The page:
Avalanche Advisory
Advisory: Ogden Area Mountains Issued by Paige Pagnucco for Friday - December 30, 2016 - 5:36am
bottom line

The avalanche danger is MODERATE on upper and mid-elevation slopes for wind slabs and persistent slabs. Heightened avalanche conditions exist so evaluate the snow and terrain carefully.

The avalanche danger is LOW at elevations below 7000 feet. LOW danger means that you still need to practice safe travel protocols and watch for unstable snow in isolated areas. Don't let your guard down.




special announcement

The Forest Service National Avalanche Center just released this new video on avalanche problems. They serve as an extension of the avalanche danger scale and your understanding of them will allow you to better visualize the specific dangers you may face as well as make more informed decisions about your backcountry travel plans.

current conditions

Temperatures at 5am are 31 F at the 8960' Monte Cristo weather station, 25 F at Ben Lomond (8000') and 25 F at James Peak (9425'). Winds are out of the southwest at 10-20 mph with gusts on the highest ridge tops up to 50 mph. .

Expect a variety of snow conditions today. In spite of the strong winds earlier in the week, you might still find soft conditions in sheltered mid and low elevation terrain where surface hoar and/or recrystallized snow has developed making the riding fast and fun.

recent activity

On Tuesday, skiers on Ben Lomond Peak triggered multiple fresh wind slabs 1-2 feet deep including a few that were remotely triggered or released sympathetically when they triggered another slide. Natural winds slabs were observed as well. Photo below shows UAC staff investigating a wind slab avalanche near Cutler Ridge.

Another slide was intentionally triggered by a skier in the southern end of Cache Valley near Paradise at 7900 feet. It broke 1 foot deep and 300 feet wide on facets near an ice crust on a non-wind loaded northeast facing slope.

Avalanche Problem 1
type aspect/elevation characteristics
LIKELIHOOD
LIKELY
UNLIKELY
SIZE
LARGE
SMALL
TREND
INCREASING DANGER
SAME
DECREASING DANGER
over the next 24 hours
description

Southwest winds continue to transport snow and create wind slabs along exposed ridge lines.Avoid areas of recently drifted snow at or near ridges or other prominent terrain features. Also, strong winds from earlier in the week formed hard wind slabs that are becoming more difficult to trigger. Avoid hollow sounding, pillowy looking drifts of wind blown snow on steep slopes. These wind slabs are failing on weak, faceted snow just above a solid crust buried about a foot deep. Though they are stubborn, once triggered, these hard slabs are difficult to get off of and could take you for a dangerous ride. Be mindful of consequences like cliffs, gullies and trees when choosing where to travel.

Avalanche Problem 2
type aspect/elevation characteristics
LIKELIHOOD
LIKELY
UNLIKELY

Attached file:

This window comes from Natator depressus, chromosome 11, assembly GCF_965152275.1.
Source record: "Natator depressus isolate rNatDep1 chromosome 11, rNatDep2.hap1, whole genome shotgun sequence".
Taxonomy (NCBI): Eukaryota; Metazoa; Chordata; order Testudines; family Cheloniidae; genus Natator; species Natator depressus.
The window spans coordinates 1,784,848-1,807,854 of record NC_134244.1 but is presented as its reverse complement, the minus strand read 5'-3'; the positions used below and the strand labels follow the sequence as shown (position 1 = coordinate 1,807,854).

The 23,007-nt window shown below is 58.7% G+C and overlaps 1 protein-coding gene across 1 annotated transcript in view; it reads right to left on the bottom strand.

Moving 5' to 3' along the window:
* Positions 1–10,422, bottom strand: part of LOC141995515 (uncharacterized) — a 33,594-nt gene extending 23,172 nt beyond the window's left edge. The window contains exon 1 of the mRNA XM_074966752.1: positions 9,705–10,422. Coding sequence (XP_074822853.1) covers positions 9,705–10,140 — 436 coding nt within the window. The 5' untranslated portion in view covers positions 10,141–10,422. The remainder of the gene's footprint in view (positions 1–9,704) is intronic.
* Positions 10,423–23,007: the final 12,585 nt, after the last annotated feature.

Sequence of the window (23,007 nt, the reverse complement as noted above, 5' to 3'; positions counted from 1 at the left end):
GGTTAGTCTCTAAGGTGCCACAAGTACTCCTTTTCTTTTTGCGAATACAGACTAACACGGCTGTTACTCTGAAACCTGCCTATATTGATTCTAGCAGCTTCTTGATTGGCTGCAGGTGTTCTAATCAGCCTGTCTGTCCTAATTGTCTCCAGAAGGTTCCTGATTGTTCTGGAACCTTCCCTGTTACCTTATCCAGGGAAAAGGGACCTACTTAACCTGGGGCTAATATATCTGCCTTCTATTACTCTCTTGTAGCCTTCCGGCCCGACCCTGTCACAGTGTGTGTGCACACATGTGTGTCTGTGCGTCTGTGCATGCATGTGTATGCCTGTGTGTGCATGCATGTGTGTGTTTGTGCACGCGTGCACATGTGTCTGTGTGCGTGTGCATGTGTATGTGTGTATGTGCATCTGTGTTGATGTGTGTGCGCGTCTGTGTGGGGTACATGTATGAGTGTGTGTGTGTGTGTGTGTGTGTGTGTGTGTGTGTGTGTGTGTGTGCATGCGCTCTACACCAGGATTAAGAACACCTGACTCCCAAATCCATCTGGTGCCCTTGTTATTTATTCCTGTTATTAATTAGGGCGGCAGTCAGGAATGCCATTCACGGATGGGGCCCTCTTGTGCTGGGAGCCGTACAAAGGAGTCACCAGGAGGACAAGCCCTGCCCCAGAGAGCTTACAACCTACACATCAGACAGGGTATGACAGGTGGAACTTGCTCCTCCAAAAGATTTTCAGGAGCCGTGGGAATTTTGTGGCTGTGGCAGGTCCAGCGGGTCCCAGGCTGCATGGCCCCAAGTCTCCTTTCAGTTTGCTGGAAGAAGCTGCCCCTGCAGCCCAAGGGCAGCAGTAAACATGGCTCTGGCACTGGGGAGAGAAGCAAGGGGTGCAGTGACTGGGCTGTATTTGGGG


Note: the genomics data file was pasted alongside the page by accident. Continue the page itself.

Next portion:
SIZE
LARGE
SMALL
TREND
INCREASING DANGER
SAME
DECREASING DANGER
over the next 24 hours
description

With additional wind loading, there is still a chance, albeit a small one, of triggering a persistent slab. Observers noted weak snow above (and below) the stout crust particularly at mid and low elevations. Of particular interest is the lack of propagation when the weak layers are tested. That does not mean it will not fail. A skier recently triggered a persistent slab that failed on facets above the crust near Paradise (south end of Cache Valley) at 7900 feet on a northeast facing slope. The best way to find this buried weak snow is to dig snow pits on a variety of aspects and elevations on small test slopes to see how well the snow near the crust is bonding before moving into steeper terrain.

Slopes that have held snow since November or repeater slopes that have already avalanched but still harbor weak snow are also suspect.

weather

It'll be another fairly mild day in the mountains with temperatures expected to reach near to just above freezing and light to moderate winds out of the southwest. Ridge top winds may be a bit gustier.

Valley inversions will remain in place across northern Utah at least through Saturday. A stronger and colder system is forecasted to affect the zone for much of next week.

general announcements

Remember your information can save lives. If you see anything we should know about, please help us out by submitting snow and avalanche conditions. You can also call us at 801-524-5304, email by clicking HERE, or include #utavy in your tweet or Instagram.

To get help in an emergency (to request a rescue) in the Wasatch, call 911. Be prepared to give your GPS coordinates or the run name. Dispatchers have a copy of the Wasatch Backcountry Ski map.

Backcountry Emergencies. It outlines your step-by-step method in the event of a winter backcountry incident.

If you trigger an avalanche in the backcountry, but no one is hurt and you do not need assistance, please notify the nearest ski area dispatch to avoid a needless response by rescue teams. Thanks.

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DAWN PATROL Hotline updated daily by 5-530am - 888-999-4019 option 8.

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Utah Avalanche Center mobile app - Get your advisory on your iPhone along with great navigation and rescue tools.

Lost or Found something in the backcountry? - http://nolofo.com/

Ski Utah mobile snow updates

To those skinning uphill at resorts: it is critical to know the resort policy on uphill travel. You can see the uphill travel policy for each resort here.

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This information does not apply to developed ski areas or highways where avalanche control is normally done. This advisory is from the U.S.D.A. Forest Service, which is solely responsible for its content. This advisory describes general avalanche conditions and local variations always exist.